Cogeneration turbines aid in for production of paper
Lucart, a leading Italian paper company, has set lofty sustainability goals, as seen by its award-winning Natural Project. The ambitious collaboration with Tetra Pak repurposes the materials found in the ubiquitous food and drink cartons.
It’s no surprise that Lucart is a pioneer in the pulp and paper sector when it comes to energy efficiency. To increase energy efficiency at its paper factories, which are all located in scenic Tuscany, the company turned to cogeneration — the usage of a CHP (combined heat and power system).
Self-generated electricity is high on the Lucart Group’s sustainability priority list. “In the late ’80s and early ’90s, we put a lot of money into those first cogeneration plants,” recalls Tommaso De Luca, Lucart’s Corporate Communication Manager. “Paper production necessitates a lot of power, as well as steam and heat, making our goal of net zero by 2050 a significant challenge.”
Production of Sustainable Paper
The difficulty of using renewable and recycled raw materials
Lucart is also interested in renewable energy, and where it is practicable, it uses solar panels in its operations. “However, because our industry operates 24 hours a day, we want consistent and stable energy generation at all times of the day and night, which photovoltaic energy provides.”
Lucart is using more recycled resources than ever before in its tissue, air-laid, and machine-glazed papers. It is essential to the circular economy, but it also consumes more energy. “By 2021, recycled paper will account for 54 percent of our raw materials,” De Luca said. “Yes, recycled paper requires more energy inside our gates, but when you consider the complete lifecycle of a paper product, recycled paper has a smaller impact than the creation of virgin pulp.” As a result, we must expand our use of recycled paper while also decarbonizing and reducing our energy consumption. It’s still another significant challenge.”
How CHP gas turbines power energy-intensive paper manufacturing
Although there are regulatory hurdles to overcome, biomass waste could be a viable feedstock for the paper industry. “To meet our decarbonization goal and be energy efficient, we need to find all of those alternative options.” With all of the geopolitical challenges we’re dealing with, especially in Europe, we’re talking a lot about energy prices, so we need to cut our energy costs as well.”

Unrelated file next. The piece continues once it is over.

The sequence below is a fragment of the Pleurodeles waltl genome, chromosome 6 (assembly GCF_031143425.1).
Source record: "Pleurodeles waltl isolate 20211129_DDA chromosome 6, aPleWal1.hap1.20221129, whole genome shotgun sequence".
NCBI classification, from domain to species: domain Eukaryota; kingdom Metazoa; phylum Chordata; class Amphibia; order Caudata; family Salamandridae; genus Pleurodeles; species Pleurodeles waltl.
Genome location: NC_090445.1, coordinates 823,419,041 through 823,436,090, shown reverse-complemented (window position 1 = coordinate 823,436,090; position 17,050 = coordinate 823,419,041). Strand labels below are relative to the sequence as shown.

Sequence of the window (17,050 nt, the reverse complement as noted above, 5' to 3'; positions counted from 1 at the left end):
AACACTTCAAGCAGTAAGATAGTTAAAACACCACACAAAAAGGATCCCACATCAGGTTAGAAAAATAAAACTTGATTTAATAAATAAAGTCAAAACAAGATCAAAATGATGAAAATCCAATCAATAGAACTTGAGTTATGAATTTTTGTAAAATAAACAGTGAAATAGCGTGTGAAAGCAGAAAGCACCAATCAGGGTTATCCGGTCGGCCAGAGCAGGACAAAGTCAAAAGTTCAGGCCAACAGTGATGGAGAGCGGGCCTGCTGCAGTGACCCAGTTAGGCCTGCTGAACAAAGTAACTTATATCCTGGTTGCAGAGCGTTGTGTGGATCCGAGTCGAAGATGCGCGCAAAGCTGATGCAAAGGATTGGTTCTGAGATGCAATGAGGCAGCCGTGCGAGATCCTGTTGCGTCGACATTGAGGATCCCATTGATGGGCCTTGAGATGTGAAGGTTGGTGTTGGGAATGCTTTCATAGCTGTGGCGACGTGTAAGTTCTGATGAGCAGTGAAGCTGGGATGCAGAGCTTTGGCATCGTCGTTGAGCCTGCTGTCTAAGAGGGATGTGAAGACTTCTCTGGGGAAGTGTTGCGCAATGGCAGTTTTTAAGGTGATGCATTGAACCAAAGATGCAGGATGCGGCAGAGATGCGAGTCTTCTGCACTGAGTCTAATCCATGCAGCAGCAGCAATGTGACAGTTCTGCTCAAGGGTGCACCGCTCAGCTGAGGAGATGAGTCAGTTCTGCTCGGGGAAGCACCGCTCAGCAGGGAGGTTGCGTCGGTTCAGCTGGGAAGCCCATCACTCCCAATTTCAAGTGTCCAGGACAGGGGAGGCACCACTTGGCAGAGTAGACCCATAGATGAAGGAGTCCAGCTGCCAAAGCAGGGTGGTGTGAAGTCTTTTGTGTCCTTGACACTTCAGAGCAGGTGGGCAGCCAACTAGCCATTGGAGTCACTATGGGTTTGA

Sustainability, according to De Luca, encompasses more than just environmental aims for Lucart. He adds, “We’re also focusing on social and governance — the ESG approach.” “The paper industry is at the forefront of this.” We’ve handled the fibre issue: all of our raw materials in Italy and other European nations are Forest Stewardship Council (FSC) or PEFC certified.
As individuals try to avoid single-use plastics in order to save the environment, paper is becoming more popular. De Luca’s excitement is measured. “All money has two faces,” he explains. “On one hand, we are glad that paper is so vital and that more single-use food items will be produced of it. However, we must also comprehend how these goods will be manufactured. Food boxes, like Tetra Pak cartons, are complex; they are constructed of multiple materials, so we need to know if we’ll be able to recycle all of these single-use paper things that will be on the market shortly.
The Natural Project between Lucart and Tetra Pak resulted in the development of a new procedure for separating the components of the packs and the creation of two entirely new materials, one for paper products and the other for paper-product dispensers. It has assured that these practical cartons are now and in the future part of the circular economy.
While Lucart’s enhanced CHP cogeneration power system improves the company’s energy efficiency today, the company’s future energy potential are already visible. The turbines are also prepared to run on tomorrow’s fuels.